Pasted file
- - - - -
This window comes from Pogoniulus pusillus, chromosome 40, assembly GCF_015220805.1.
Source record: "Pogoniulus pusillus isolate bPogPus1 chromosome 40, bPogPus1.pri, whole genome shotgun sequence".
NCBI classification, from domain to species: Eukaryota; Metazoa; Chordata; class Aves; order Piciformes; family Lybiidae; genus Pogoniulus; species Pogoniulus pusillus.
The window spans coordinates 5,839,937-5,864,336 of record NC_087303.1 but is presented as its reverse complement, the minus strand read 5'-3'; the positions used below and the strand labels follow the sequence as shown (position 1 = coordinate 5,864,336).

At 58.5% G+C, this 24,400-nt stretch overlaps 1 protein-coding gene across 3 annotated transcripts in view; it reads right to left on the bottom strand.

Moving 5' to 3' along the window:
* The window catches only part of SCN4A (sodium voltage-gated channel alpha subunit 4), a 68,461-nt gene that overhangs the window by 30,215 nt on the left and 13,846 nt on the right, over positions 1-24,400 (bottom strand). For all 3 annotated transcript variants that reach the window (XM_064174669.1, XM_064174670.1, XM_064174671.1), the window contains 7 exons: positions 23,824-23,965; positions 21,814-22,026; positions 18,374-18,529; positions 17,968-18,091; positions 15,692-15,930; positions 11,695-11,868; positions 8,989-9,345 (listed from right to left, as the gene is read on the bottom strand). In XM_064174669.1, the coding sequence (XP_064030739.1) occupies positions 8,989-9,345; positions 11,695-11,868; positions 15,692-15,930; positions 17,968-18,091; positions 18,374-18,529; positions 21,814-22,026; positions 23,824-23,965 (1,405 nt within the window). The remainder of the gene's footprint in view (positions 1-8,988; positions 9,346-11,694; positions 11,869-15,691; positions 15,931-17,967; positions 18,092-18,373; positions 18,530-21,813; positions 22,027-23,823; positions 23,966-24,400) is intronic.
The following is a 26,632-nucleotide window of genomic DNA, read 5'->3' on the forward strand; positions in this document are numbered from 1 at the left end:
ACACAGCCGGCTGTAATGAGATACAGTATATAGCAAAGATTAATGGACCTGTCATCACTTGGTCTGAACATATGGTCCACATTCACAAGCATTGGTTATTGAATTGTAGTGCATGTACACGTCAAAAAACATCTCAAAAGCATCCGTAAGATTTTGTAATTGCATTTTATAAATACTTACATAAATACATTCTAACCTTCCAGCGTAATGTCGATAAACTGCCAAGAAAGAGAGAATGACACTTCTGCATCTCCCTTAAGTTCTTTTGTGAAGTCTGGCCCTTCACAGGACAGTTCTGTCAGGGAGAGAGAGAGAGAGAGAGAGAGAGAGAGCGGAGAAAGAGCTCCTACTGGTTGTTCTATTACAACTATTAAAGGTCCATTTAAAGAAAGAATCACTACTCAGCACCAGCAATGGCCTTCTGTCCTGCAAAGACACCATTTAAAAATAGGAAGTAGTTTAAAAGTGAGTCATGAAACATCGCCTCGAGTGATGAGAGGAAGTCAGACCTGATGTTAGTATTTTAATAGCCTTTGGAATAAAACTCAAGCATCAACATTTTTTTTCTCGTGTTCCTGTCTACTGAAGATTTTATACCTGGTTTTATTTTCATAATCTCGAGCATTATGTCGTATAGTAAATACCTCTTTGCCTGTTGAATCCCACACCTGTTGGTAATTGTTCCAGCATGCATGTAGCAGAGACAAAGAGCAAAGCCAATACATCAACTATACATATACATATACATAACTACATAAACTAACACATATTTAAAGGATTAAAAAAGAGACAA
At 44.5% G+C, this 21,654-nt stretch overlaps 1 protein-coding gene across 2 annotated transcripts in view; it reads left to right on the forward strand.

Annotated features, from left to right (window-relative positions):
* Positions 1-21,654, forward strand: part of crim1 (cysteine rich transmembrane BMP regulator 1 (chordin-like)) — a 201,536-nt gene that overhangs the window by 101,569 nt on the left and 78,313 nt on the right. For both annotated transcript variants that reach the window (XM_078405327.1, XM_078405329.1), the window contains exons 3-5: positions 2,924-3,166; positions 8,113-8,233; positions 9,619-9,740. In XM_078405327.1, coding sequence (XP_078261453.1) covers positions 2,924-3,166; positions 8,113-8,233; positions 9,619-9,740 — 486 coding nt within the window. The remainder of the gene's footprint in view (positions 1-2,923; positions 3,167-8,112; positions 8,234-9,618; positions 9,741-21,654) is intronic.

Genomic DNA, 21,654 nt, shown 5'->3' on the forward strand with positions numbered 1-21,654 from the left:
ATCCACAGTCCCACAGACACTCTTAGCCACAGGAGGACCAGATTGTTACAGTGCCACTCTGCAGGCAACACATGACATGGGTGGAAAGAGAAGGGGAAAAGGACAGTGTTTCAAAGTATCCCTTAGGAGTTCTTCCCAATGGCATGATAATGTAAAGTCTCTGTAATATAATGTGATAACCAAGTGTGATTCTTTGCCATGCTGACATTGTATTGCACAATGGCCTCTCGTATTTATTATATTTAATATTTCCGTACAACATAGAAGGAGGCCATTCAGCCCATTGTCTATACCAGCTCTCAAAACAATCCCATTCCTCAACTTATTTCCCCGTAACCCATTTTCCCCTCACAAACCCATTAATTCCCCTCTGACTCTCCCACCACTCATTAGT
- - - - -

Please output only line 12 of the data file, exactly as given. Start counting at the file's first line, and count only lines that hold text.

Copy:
* Positions 1-21,654, forward strand: part of crim1 (cysteine rich transmembrane BMP regulator 1 (chordin-like)) — a 201,536-nt gene that overhangs the window by 101,569 nt on the left and 78,313 nt on the right. For both annotated transcript variants that reach the window (XM_078405327.1, XM_078405329.1), the window contains exons 3-5: positions 2,924-3,166; positions 8,113-8,233; positions 9,619-9,740. In XM_078405327.1, coding sequence (XP_078261453.1) covers positions 2,924-3,166; positions 8,113-8,233; positions 9,619-9,740 — 486 coding nt within the window. The remainder of the gene's footprint in view (positions 1-2,923; positions 3,167-8,112; positions 8,234-9,618; positions 9,741-21,654) is intronic.